In addition to the economic situation, there are other challenges facing our state and our nation that impact our local community. One of these challenges is the global issue of climate change, and Pasadena is responding with local action.
The City Council made a formal commitment in 2006 to comply with the United Nations Urban Environmental Accords. We are aggressively pursuing the goals of our Green City Action Plan, which applies to a wide range of municipal and community activities, including energy, water, transportation, waste reduction, construction and our urban forest.
The Green Team, made up of City staff from a number of departments, continually reviews our Green City practices and recommends ways to make Pasadena more responsive to environmental concerns.
Pasadena’s Green Building Ordinance is a set of mandatory regulations that promote environmental stewardship. It is one of the first in the nation to adopt official green certification standards for privately owned buildings, and it now requires similar standards for large-sized municipal structures.
With respect to electricity, we are on track to use renewable energy sources for over 16% of our needs within the next two years. Pasadena Water and Power has committed to meeting 20% of our electricity needs with renewable energy by the year 2017, and to cut greenhouse gas emissions by 20% by the year 2030.
One of the tools being used to pursue these goals is the Integrated Resource Plan, which will reduce our reliance on coal-power fuel in favor of renewable energy resources. This plan, which is set to be completed in the spring, will lay out Pasadena’s strategy for power supply for the next 20 years. I invite you all to learn more about the Integrated Resource Plan this Saturday at 10 a.m. at Jackie Robinson Community Center.
The availability of water to serve the needs of our dynamic community is another global issue that requires strong local action.
Six months ago, California officially declared a drought, and current predictions call for a dangerously dry winter. Reservoirs up and down the state are at only 50% capacity, and the effort to protect an endangered species of fish, the delta smelt, has forced a 30% reduction of water pumped out of the Sacramento-San Joaquin Delta.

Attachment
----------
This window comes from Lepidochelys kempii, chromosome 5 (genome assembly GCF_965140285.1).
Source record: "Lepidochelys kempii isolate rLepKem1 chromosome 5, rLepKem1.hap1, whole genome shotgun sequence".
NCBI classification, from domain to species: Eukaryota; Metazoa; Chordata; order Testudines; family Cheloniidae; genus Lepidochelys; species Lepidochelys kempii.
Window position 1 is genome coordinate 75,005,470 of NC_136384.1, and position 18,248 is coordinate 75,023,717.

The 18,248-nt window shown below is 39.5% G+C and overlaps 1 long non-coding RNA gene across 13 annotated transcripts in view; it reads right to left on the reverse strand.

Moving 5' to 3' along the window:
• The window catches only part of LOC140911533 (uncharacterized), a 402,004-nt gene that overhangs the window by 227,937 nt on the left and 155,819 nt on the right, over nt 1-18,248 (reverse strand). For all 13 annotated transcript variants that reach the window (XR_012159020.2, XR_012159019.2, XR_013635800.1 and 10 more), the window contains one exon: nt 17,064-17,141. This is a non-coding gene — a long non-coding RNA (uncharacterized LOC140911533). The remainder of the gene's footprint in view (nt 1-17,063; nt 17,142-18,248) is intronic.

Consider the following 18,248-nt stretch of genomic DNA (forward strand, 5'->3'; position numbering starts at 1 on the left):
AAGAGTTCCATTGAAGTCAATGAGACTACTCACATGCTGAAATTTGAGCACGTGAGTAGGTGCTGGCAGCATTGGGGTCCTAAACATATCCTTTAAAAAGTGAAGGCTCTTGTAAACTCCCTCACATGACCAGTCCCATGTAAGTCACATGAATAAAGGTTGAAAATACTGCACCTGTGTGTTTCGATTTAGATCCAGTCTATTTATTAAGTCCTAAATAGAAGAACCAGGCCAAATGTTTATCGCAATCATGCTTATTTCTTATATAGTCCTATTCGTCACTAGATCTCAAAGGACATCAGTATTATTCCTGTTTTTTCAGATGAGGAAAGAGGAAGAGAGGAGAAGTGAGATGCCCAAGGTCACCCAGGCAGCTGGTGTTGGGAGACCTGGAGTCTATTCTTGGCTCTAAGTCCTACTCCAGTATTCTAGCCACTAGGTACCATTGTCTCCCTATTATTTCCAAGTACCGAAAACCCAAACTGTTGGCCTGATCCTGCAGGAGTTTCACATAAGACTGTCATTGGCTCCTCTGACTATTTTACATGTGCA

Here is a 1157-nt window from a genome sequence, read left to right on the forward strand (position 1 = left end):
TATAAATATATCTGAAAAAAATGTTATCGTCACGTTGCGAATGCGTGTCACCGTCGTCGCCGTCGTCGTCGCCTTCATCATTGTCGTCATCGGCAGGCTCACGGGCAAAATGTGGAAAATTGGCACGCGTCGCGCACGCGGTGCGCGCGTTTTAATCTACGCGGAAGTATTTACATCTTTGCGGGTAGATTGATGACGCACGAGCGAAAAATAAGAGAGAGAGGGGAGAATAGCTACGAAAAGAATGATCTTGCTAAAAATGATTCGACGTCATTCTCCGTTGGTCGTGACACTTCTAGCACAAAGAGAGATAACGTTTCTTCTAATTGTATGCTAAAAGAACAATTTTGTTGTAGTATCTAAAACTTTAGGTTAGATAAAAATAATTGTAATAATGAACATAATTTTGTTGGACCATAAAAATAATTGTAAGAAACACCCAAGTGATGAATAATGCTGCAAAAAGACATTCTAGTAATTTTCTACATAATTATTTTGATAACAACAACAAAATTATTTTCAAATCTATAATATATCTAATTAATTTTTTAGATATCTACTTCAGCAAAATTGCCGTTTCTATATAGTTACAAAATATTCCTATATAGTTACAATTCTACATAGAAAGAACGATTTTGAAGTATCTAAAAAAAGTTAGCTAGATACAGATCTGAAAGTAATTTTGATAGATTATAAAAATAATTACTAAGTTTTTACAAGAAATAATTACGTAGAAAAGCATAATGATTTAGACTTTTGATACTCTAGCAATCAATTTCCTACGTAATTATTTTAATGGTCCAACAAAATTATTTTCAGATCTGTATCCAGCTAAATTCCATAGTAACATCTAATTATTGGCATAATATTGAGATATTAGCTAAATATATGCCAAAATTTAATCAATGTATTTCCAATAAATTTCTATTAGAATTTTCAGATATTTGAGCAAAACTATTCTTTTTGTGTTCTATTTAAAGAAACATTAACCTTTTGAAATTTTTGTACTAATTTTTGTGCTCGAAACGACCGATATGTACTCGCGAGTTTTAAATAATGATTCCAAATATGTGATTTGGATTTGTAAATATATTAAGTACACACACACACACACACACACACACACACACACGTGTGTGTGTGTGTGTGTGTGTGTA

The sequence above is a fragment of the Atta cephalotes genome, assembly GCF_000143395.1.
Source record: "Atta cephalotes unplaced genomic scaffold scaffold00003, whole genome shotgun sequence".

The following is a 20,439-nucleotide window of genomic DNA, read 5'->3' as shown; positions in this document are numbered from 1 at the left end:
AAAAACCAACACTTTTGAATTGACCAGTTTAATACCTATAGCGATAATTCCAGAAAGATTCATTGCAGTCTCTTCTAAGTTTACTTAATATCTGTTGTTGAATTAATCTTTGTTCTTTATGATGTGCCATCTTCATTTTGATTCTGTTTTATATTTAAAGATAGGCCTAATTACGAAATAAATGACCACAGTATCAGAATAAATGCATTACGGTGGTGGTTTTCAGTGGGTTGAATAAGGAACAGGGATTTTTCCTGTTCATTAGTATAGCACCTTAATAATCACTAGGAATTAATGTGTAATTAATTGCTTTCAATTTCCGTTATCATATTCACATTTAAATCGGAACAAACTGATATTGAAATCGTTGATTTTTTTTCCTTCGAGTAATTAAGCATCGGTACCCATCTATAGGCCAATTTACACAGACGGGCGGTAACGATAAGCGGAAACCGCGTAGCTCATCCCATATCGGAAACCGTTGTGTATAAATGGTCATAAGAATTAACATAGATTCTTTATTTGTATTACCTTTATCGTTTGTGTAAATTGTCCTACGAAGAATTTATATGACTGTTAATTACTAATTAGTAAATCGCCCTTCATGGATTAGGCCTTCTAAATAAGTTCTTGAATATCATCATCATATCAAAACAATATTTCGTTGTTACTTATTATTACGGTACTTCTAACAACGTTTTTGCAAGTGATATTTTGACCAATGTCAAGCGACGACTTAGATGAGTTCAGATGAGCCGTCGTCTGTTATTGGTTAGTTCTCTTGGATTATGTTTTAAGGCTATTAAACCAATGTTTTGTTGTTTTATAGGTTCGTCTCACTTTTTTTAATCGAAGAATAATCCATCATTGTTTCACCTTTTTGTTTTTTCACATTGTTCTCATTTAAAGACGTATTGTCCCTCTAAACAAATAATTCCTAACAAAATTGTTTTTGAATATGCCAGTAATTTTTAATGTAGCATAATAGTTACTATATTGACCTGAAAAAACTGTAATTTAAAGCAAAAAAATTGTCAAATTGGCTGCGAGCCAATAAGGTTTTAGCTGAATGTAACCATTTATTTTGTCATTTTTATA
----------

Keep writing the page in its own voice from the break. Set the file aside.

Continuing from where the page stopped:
Add in worldwide climate change and the strong tendency of Californians to resist conservation measures, and we have a perfect storm of water woes that could cripple our urban lifestyle as well as the agricultural industry and the state’s economic growth.
This is another case in which Californians – all of us – have been living beyond our means, and we are now at the point of being forced to change our ways.
The Metropolitan Water District has indicated it will impose limits this spring on water service to Pasadena and other member agencies. MWD is urging its water agencies to accomplish extraordinary conservation by adopting and enforcing drought ordinances, accelerating public outreach and education, and developing additional local supplies.
You may be surprised to learn that water use outdoors in residential neighborhoods is the single biggest usage of water in Pasadena. Gardens, lawns and pools represent up to 80% of residential water bills. In March our staff will bring to the Council a proposed water conservation plan, including a new ordinance that will set high standards for water use and impose strict penalties for water waste.
I do have good news to report regarding rehabilitation of four of our water wells in the Upper Arroyo area that were closed some time ago due to contamination. That project will begin this year, and we continue to pursue negotiations with NASA for funding needed for treatment of other local wells that are off-line.
In many other progressive cities throughout the world, recycled water is used for outdoor irrigation purposes. Our proposed budget for 2010 will include funding to complete the design of phase one of a recycled water distribution system for landscape irrigation, using water that has been treated to meet strict governmental safety standards. Completion of the first phase will take five years and will deliver recycled water to irrigate Brookside Park, the golf course, and the Rose Bowl. When all phases are complete, the system could also be used at other parks, school fields, freeway embankments and other public grounds.